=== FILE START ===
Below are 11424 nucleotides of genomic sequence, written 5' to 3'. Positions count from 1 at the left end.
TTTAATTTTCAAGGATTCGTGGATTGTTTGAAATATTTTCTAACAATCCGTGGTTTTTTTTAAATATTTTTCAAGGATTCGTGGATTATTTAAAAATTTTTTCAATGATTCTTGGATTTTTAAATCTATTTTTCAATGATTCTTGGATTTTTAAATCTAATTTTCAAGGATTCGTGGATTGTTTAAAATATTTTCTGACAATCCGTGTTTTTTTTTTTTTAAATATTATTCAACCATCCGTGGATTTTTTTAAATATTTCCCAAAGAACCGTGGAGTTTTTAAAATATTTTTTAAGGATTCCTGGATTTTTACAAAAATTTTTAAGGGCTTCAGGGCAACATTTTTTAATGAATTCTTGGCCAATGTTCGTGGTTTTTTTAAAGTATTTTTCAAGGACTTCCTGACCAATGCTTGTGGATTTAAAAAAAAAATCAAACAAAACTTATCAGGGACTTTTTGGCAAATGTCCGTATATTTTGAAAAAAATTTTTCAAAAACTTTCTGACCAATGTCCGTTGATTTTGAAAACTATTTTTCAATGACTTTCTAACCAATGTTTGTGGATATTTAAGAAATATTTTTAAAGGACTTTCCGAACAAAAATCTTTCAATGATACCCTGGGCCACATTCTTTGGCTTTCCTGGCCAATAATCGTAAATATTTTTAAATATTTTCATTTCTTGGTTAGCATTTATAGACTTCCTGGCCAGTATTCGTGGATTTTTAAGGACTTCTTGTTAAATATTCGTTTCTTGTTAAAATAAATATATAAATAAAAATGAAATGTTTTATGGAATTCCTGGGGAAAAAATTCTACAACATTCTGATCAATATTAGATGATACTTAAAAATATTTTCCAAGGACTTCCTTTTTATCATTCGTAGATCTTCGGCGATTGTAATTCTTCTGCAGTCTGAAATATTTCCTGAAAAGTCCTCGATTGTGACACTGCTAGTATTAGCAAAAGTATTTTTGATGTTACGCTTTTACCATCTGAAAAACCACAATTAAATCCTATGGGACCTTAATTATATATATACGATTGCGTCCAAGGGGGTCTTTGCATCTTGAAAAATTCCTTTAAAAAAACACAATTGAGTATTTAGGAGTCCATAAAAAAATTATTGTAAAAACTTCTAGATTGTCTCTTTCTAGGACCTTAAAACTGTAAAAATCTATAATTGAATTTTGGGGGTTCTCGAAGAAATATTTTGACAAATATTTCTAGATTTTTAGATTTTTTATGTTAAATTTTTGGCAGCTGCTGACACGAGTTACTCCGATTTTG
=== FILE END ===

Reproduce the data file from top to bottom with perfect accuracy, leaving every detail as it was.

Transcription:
Below are 11424 nucleotides of genomic sequence, written 5' to 3'. Positions count from 1 at the left end.
TTTAATTTTCAAGGATTCGTGGATTGTTTGAAATATTTTCTAACAATCCGTGGTTTTTTTTAAATATTTTTCAAGGATTCGTGGATTATTTAAAAATTTTTTCAATGATTCTTGGATTTTTAAATCTATTTTTCAATGATTCTTGGATTTTTAAATCTAATTTTCAAGGATTCGTGGATTGTTTAAAATATTTTCTGACAATCCGTGTTTTTTTTTTTTTAAATATTATTCAACCATCCGTGGATTTTTTTAAATATTTCCCAAAGAACCGTGGAGTTTTTAAAATATTTTTTAAGGATTCCTGGATTTTTACAAAAATTTTTAAGGGCTTCAGGGCAACATTTTTTAATGAATTCTTGGCCAATGTTCGTGGTTTTTTTAAAGTATTTTTCAAGGACTTCCTGACCAATGCTTGTGGATTTAAAAAAAAAATCAAACAAAACTTATCAGGGACTTTTTGGCAAATGTCCGTATATTTTGAAAAAAATTTTTCAAAAACTTTCTGACCAATGTCCGTTGATTTTGAAAACTATTTTTCAATGACTTTCTAACCAATGTTTGTGGATATTTAAGAAATATTTTTAAAGGACTTTCCGAACAAAAATCTTTCAATGATACCCTGGGCCACATTCTTTGGCTTTCCTGGCCAATAATCGTAAATATTTTTAAATATTTTCATTTCTTGGTTAGCATTTATAGACTTCCTGGCCAGTATTCGTGGATTTTTAAGGACTTCTTGTTAAATATTCGTTTCTTGTTAAAATAAATATATAAATAAAAATGAAATGTTTTATGGAATTCCTGGGGAAAAAATTCTACAACATTCTGATCAATATTAGATGATACTTAAAAATATTTTCCAAGGACTTCCTTTTTATCATTCGTAGATCTTCGGCGATTGTAATTCTTCTGCAGTCTGAAATATTTCCTGAAAAGTCCTCGATTGTGACACTGCTAGTATTAGCAAAAGTATTTTTGATGTTACGCTTTTACCATCTGAAAAACCACAATTAAATCCTATGGGACCTTAATTATATATATACGATTGCGTCCAAGGGGGTCTTTGCATCTTGAAAAATTCCTTTAAAAAAACACAATTGAGTATTTAGGAGTCCATAAAAAAATTATTGTAAAAACTTCTAGATTGTCTCTTTCTAGGACCTTAAAACTGTAAAAATCTATAATTGAATTTTGGGGGTTCTCGAAGAAATATTTTGACAAATATTTCTAGATTTTTAGATTTTTTATGTTAAATTTTTGGCAGCTGCTGACACGAGTTACTCCGATTTTG